:: Friday, September 19, 2003 ::
The Star Tribune has a little editorial piece up entitled, " Truth / Too little of it on Iraq", and it has all of the usual blather about the Bush administrations' "mendacity". Follwing the quote below is the standard left-wing laundry list of alleged administration lies and distortions. Go ahead and read it if you think that you might have forgotten any of them.
Dick Cheney is not a public relations man for the Bush administration, not a spinmeister nor a political operative. He's the vice president of the United States, and when he speaks in public, which he rarely does, he owes the American public the truth.
In his appearance on 'Meet the Press' Sunday, Cheney fell woefully short of truth. On the subject of Iraq, the same can be said for President Bush, Defense Secretary Donald Rumsfeld and his deputy, Paul Wolfowitz. But Cheney is the latest example of administration mendacity, and therefore a good place to start in holding the administration accountable.
James Lileks did and had alot to say about it. This is just an excerpt. You should go read the whole thing in spite of Lileks' warning, "Okay. Now comes the gnarly stuff. Bail if you choose; see you tomorrow."
Every day I read a piece like the Strib edit. They all have an inescapable conclusion: Saddam should have been left in power. No, they don’t say that. Yes, the writers would surely insist that Saddam was a wretched tyrant, and the world is better off without him in power, BUT, Baghdad’s electricity service is now undependable. No, but. Yes, but. Perhaps, however. Perfection has not been achieved; the depredations of a three-decade nightmare have not been banished in six months, and that really is the issue, isn’t it. Sorry, what was your question again?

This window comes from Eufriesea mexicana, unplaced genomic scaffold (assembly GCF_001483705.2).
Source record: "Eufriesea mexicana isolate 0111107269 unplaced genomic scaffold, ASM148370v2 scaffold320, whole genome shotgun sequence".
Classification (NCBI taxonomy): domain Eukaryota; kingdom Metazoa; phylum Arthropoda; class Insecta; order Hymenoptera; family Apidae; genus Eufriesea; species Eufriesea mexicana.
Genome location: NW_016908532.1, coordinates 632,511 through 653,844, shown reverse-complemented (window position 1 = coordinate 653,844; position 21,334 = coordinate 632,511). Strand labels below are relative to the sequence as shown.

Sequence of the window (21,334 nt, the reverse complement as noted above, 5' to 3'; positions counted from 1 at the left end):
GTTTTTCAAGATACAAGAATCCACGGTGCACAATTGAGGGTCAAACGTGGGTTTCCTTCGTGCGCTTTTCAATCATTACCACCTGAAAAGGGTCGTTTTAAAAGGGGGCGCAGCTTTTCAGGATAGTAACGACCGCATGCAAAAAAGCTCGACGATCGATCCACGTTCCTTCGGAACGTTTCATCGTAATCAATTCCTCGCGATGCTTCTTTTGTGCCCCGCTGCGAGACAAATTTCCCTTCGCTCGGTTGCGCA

I can’t help but come back to the central theme these edits imply: we should have left Iraq alone. We should have left this charnel house stand. We should have bought a wad of nice French cotton to shove in our ears so the buzz of the flies over the graves didn’t distract us from the important business of deciding whether Syria or China should have the rotating observer-status seat in the Oil-for-Palaces program. Afghanistan, well, that’s understandable, in a way; we were mad. We lashed out. But we should have stopped there, and let the UN deploy its extra-strong Frown Beams against the Iraqi ambassador in the hopes that Saddam would reduce the money he gave to Palestinian suicide bombers down to five grand. Five grand! Hell, that hardly covers the parking tickets your average ambassador owes to the city of New York; who’d blow themselves up for that.
Would the editorialists of the nation be happier if Saddam was still cutting checks to people who blew up not just our allies, but our own citizens? I’d like an answer. Please. Essay question: “Families of terrorists who blow up men, women and children, some of whom are Americans, no longer receive money from Saddam, because Saddam no longer rules Iraq. Is this a good thing, or a bad thing? Explain.”
In short: the same people who chide America for its short-attention span think we should have stopped military operations after the Taliban was routed. (And they quite probably opposed that, for the usual reasons.) The people who think it’s all about oil like to snark that we should go after Saudi Arabia. The people who complain that the current administration is unable to act with nuance and diplomacy cannot admit that we have completely different approaches for Iraq, for Iran, for North Korea. The same people who insist we need the UN deride the Administration when it gives the UN a chance to do something other than throw rotten fruit.
The same people who accuse America of coddling dictators are sputtering with bilious fury because we actually deposed one.
You really should go read the whole thing...and follow all of the embedded links to background stories and corroborating sources. And don't fault James for his attitude. It's not really his. He is actually sharing it with about 69% of the American people.
:: Mark 8:26 AM [+] ::